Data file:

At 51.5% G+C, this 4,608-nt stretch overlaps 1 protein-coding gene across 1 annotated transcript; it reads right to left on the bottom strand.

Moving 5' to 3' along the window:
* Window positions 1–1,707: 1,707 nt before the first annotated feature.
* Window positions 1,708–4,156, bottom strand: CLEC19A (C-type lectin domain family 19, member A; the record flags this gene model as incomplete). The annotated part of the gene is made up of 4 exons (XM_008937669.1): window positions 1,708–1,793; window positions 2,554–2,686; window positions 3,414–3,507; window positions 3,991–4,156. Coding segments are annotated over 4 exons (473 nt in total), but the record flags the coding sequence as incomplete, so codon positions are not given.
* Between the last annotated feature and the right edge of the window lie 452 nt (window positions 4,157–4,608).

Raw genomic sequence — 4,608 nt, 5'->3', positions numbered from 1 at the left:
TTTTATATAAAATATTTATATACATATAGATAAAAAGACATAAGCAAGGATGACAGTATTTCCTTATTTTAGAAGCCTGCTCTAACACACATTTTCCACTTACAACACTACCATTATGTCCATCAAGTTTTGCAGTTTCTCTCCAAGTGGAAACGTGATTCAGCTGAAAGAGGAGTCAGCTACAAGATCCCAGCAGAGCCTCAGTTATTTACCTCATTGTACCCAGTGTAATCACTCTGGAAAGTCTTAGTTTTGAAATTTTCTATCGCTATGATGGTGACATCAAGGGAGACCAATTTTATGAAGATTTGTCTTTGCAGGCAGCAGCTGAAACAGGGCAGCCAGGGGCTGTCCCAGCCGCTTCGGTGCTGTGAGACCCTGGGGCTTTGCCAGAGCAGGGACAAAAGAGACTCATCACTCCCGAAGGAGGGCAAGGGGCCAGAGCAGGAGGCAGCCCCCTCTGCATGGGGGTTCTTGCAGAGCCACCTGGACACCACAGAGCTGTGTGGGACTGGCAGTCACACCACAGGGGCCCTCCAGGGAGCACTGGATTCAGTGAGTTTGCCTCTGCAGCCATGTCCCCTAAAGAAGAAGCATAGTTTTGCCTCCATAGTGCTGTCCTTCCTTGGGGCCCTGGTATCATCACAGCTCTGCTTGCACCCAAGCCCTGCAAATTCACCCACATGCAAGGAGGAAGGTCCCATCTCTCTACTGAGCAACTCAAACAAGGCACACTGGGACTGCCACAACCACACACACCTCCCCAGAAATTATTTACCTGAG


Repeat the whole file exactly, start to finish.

At 51.5% G+C, this 4,608-nt stretch overlaps 1 protein-coding gene across 1 annotated transcript; it reads right to left on the bottom strand.

Moving 5' to 3' along the window:
* Window positions 1–1,707: 1,707 nt before the first annotated feature.
* Window positions 1,708–4,156, bottom strand: CLEC19A (C-type lectin domain family 19, member A; the record flags this gene model as incomplete). The annotated part of the gene is made up of 4 exons (XM_008937669.1): window positions 1,708–1,793; window positions 2,554–2,686; window positions 3,414–3,507; window positions 3,991–4,156. Coding segments are annotated over 4 exons (473 nt in total), but the record flags the coding sequence as incomplete, so codon positions are not given.
* Between the last annotated feature and the right edge of the window lie 452 nt (window positions 4,157–4,608).

Raw genomic sequence — 4,608 nt, 5'->3', positions numbered from 1 at the left:
TTTTATATAAAATATTTATATACATATAGATAAAAAGACATAAGCAAGGATGACAGTATTTCCTTATTTTAGAAGCCTGCTCTAACACACATTTTCCACTTACAACACTACCATTATGTCCATCAAGTTTTGCAGTTTCTCTCCAAGTGGAAACGTGATTCAGCTGAAAGAGGAGTCAGCTACAAGATCCCAGCAGAGCCTCAGTTATTTACCTCATTGTACCCAGTGTAATCACTCTGGAAAGTCTTAGTTTTGAAATTTTCTATCGCTATGATGGTGACATCAAGGGAGACCAATTTTATGAAGATTTGTCTTTGCAGGCAGCAGCTGAAACAGGGCAGCCAGGGGCTGTCCCAGCCGCTTCGGTGCTGTGAGACCCTGGGGCTTTGCCAGAGCAGGGACAAAAGAGACTCATCACTCCCGAAGGAGGGCAAGGGGCCAGAGCAGGAGGCAGCCCCCTCTGCATGGGGGTTCTTGCAGAGCCACCTGGACACCACAGAGCTGTGTGGGACTGGCAGTCACACCACAGGGGCCCTCCAGGGAGCACTGGATTCAGTGAGTTTGCCTCTGCAGCCATGTCCCCTAAAGAAGAAGCATAGTTTTGCCTCCATAGTGCTGTCCTTCCTTGGGGCCCTGGTATCATCACAGCTCTGCTTGCACCCAAGCCCTGCAAATTCACCCACATGCAAGGAGGAAGGTCCCATCTCTCTACTGAGCAACTCAAACAAGGCACACTGGGACTGCCACAACCACACACACCTCCCCAGAAATTATTTACCTGAG